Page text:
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INR: The Curious Case of RBI’s Supposed Hands-off

By Madhavi Arora
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The recent INR strength has taken markets off guard, with INR gaining more than 1.6% in just last five trading session, having even seen the intra-day lows of sub-73/$. The intrinsic near-term appreciation bias on INR is not too surprising given:

 

(1) Healthy non-portfolio flows - Adani green dollar bond-led flows , AT1 bond issuances of a certain bank, FDI flows in general,

(2) FII turning net buyers in Aug again for equities (+$628mn) and FPI debt sees first positive print in the year ($1.6bn - highest since Mar'19) ,

(3) Generic DXY weakness post Jackson hole, spilling on to EMFX.

We note Indian equities have also had a solid run in Aug, rising a substantial 11% (USD terms) and outperformed broader EM markets in Aug - MSCI APxJ/EM (+1.9%/+2.4%). The cross country FPI flows also show a better FPI allocation in India.

INR: The Curious Case of RBI’s Supposed Hands-off

The surprise however was on account of RBI's hands off strategy, letting INR to be on stronger (and volatile) footing, outdoing gains seen in most Asian FX amid DXY weakness.

This is in contrast to July when most of Asian FX corrected on dollar strength. We note INR is the best performing EMFX in Asia 3QCY21 so far, having returned 1.8%.

 

A part of RBI's this hands-off FX strategy seen in fag end of Aug could be attributed to:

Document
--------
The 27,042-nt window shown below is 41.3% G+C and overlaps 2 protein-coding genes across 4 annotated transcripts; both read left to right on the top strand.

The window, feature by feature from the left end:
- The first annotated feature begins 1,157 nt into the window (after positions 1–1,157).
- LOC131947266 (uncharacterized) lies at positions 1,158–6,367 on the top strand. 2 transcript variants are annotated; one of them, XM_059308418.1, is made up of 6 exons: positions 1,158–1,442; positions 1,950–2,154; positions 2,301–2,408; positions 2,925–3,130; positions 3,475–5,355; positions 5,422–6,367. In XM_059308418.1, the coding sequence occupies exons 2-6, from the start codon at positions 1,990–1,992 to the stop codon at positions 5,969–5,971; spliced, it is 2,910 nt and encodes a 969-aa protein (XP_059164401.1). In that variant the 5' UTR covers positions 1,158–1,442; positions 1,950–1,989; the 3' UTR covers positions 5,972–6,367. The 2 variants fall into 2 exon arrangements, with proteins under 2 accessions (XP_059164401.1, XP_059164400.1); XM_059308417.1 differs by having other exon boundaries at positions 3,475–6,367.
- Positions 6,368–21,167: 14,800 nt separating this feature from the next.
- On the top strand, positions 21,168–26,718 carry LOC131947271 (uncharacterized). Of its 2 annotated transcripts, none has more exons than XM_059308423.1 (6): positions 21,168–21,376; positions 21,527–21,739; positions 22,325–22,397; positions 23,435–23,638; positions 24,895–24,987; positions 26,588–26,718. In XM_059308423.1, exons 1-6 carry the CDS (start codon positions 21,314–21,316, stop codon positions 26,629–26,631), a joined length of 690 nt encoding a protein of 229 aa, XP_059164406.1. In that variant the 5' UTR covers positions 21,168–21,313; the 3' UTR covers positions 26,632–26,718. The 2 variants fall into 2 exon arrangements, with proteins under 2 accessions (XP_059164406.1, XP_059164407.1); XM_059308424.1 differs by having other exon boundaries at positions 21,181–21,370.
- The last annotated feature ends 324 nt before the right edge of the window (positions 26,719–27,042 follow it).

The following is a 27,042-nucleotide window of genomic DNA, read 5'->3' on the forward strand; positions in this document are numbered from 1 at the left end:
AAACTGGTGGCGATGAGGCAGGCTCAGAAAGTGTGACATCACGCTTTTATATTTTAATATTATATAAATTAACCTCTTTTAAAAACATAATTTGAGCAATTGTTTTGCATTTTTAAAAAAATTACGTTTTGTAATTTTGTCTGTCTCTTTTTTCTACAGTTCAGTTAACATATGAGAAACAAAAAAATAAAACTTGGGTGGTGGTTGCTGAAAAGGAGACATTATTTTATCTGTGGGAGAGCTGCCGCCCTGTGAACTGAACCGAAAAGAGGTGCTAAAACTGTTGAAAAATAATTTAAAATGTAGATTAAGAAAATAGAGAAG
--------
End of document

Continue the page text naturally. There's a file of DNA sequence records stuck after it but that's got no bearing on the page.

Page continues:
(1) not letting the domestic liquidity conundrum convolute further, especially when they were lurching at huge forward maturity by Aug-end of ~$7.5bn,

(2) possibly making some trading profits off the INR moves since July for its own books,

(3) some temporary pressure off imported inflation.

However, assuming this RBI FX strategy to be a sustained one is too early to conclude.

INR upward pressure may continue amid possible portfolio (IPO line ups ahead, VRR debt limit exhausted but not utilised yet, Taper led global worry fading) and non-portfolio foreign flows (ECB debt, FDI) and we think RBI will mostly engage in two-way FX intervention with an active bias towards keeping INR somewhere in the middle of the EM pack.

Needless to say, intertwined policy objectives would mean RBI's FX strategy will also come with some cost.

The author, Madhavi Arora is Lead Economist, Emkay Global Financial Services.

Read more about: rupee dollar forex
Story first published: Friday, September 3, 2021, 8:00 [IST]
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